Enrollment Management in Very Challenging Times: What the LAO Says and What Faculty Should Do


There are some serious constraints on colleges today (which is not news) and everyone on campus feels the effects, especially from the budget reductions. From a state perspective, the potential effects on our system from an array of pressures and recommendations are pretty staggering. New laws will place new demands and restrictions on colleges. Serious reductions in offerings have caused a de facto shift of our mission and whom we serve. But here’s the message for academic senates: The very difficult dialogs---which classes to cut, which hours of services to reduce, which vacant positions to leave vacant, etc.--- should be decisions that involve faculty. Do they?

In January, the Legislative Analyst’s Office (LAO) released a policy brief called Prioritizing Course Enrollment at the Community Colleges (http://www.lao.ca.gov/laoapp/PubDetails.aspx?id=2392 ). It’s a short paper; I recommend you read it. While it is critical to remember that these are NOT adopted policies but rather recommendations to the legislature, it would be naïve to assume their ideas will not get serious attention. The author says, “Given limited resources, we believe that it is more important than ever for the state to target funds that best meet the state’s highest priorities for community college services. To accomplish this, we recommend the Legislature: (1) adopt statewide registration priorities that reflect the Master Plan’s primary objectives, (2) place a limit on the number of taxpayer-subsidized credit units that students may earn, and (3) restrict the number of times that a student may repeat physical education and other classes at taxpayers’ expense.”

The policy brief goes on to enumerate specific suggestions to the legislature, some of which could end up in new bills. For example, it suggests that the highest registration priority should be given to continuing students who are fully matriculated; the next priority should go to new students. It also recommends a 100-unit cap be placed on students, and students with more than 100 units would have to pay the full cost of their classes. Finally, the report recommends that state apportionment not be given for repetitions of any activity class (with the exception of athletics and adaptive PE). If any of these ideas end up in legislation, they would become a mandate.

As we wait for the potential outcomes in legislation, colleges are already taking steps to adjust their course offerings, as we have already needed to reduce the sections we offer. The requirement to reduce offerings raises the question: what are your processes for determining course priorities? Who is deciding which programs need more FTE for next term and which should be reduced?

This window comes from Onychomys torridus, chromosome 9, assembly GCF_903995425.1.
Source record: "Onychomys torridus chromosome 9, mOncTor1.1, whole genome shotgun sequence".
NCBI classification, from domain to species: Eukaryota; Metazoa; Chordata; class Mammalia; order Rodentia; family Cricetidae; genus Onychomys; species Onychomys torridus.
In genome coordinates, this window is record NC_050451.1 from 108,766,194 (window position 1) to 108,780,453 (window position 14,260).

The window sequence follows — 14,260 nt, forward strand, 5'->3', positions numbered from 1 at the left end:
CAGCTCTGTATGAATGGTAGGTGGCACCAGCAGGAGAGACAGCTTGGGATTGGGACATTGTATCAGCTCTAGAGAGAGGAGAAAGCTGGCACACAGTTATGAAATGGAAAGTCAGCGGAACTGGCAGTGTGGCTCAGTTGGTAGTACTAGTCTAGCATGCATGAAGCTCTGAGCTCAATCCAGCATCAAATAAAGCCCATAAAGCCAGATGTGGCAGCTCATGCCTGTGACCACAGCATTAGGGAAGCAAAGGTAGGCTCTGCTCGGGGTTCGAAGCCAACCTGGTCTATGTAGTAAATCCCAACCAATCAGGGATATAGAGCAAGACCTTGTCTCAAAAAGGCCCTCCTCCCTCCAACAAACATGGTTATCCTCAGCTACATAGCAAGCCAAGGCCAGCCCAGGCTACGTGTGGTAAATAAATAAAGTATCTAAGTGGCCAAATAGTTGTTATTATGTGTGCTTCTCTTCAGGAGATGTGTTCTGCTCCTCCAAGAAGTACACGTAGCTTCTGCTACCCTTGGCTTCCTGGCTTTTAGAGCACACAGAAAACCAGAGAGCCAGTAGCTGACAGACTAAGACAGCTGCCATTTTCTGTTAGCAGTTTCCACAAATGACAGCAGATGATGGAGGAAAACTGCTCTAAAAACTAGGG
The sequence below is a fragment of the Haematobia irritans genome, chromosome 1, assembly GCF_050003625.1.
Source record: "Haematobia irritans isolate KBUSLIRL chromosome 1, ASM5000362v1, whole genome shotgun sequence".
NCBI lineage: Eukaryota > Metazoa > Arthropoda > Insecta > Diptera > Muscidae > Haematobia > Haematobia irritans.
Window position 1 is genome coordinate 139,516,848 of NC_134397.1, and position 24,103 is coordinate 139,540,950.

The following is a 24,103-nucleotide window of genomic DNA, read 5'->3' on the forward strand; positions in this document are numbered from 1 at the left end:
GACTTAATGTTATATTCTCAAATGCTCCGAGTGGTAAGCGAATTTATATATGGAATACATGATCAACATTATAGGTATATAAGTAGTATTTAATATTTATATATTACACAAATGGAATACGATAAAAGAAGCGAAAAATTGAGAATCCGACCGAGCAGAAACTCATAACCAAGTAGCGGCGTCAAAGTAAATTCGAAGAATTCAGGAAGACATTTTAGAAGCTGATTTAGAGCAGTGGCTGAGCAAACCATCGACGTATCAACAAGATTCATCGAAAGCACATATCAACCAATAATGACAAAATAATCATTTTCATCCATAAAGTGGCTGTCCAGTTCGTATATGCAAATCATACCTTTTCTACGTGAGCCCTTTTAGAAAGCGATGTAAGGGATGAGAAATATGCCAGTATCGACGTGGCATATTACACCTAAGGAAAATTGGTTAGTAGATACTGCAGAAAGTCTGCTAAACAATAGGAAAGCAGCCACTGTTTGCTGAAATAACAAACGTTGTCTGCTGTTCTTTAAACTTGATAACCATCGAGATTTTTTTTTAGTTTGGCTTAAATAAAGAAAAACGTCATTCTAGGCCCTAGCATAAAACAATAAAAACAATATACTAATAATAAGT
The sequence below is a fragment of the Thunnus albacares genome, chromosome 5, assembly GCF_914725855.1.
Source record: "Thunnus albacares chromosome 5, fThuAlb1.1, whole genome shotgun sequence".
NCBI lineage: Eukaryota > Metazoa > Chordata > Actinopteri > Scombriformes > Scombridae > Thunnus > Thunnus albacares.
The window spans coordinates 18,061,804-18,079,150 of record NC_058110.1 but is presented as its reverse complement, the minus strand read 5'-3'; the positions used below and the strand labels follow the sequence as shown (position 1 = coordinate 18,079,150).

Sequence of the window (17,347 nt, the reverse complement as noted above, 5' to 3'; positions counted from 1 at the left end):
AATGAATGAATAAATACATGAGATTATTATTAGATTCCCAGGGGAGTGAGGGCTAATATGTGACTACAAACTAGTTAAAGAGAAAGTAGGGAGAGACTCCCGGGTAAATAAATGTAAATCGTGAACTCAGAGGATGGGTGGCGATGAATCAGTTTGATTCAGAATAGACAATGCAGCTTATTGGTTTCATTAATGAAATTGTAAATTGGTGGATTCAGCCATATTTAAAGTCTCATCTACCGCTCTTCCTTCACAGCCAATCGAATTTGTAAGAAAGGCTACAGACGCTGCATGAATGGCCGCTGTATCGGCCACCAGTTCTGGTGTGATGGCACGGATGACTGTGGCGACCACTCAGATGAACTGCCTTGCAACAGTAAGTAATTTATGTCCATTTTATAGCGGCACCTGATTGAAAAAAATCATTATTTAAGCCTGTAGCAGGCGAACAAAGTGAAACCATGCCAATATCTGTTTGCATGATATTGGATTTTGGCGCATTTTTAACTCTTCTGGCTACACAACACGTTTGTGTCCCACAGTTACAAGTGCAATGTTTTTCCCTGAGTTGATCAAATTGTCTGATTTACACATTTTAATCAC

The Academic Senate’s 2009 paper Enrollment Management Revisited provided suggestions to academic senates, and the situation we are in today and in the near future will be a test of each college’s policies. Where are your faculty?

A few excerpts from the paper:

  • Deciding how many sections of a given course should be offered in the next term as weighed against all the other courses in the college requires a well-informed and very collaborative team. (p. 33)
  • Given that curriculum is the most important function of a college and given that the curriculum is an area of faculty purview, all policies for determining which courses are offered must be made with the faculty front and center. . (p. 33)


    And from the Recommendations section are the following (pp. 35-6):


    In any enrollment management or scheduling procedures, general questions such as the following should be asked:

    • Who is making the decisions about scheduling classes, including delivery mode and length of the courses? What is the faculty role? Why are courses scheduled in a particular mode or time frame? Is the decision based on academic judgment?
    • Where and when are enrollment management and scheduling decisions made---in silos that do not communicate with one another, such as in administrator meetings and faculty department meetings separately? Or are decisions made in a concerted, thoughtful, data and policy-driven manner?
    • What class schedule produces the most success for students? The answer can vary for different populations of students and for different courses; only faculty can make the pedagogical determination. Local senates can make the case that because these questions are “academic and professional” in nature, they should fall to the senate per Title 5 regulations.
    • What effect on learning and student success might occur in any given scheduling scenario?


In the short term, we may have some new restrictions put on colleges in new legislation. And in March 2012, the Task Group on Student Success, a group established in January 2011 by SB 1143, will make its recommendations to the Board of Governors, which will include metrics for performance-based funding. Those recommendations will undoubtedly affect enrollment management priorities. So whether your college is modifying its schedule due to reduced allocation, due to any new legislation that springs from the LAO recommendations or due to the eventual SB 1143 task group recommendations, it makes sense to ensure that faculty participate fully in enrollment management decisions. These academic decisions are at the heart of who we are and what we provide.

“All curriculum is, at bottom, a statement a college makes about what it thinks is important.”

Cohen, A. & Brawer, F. (2003). The American community college, 4th edition (with F. B. Brawer). Jossey-Bass.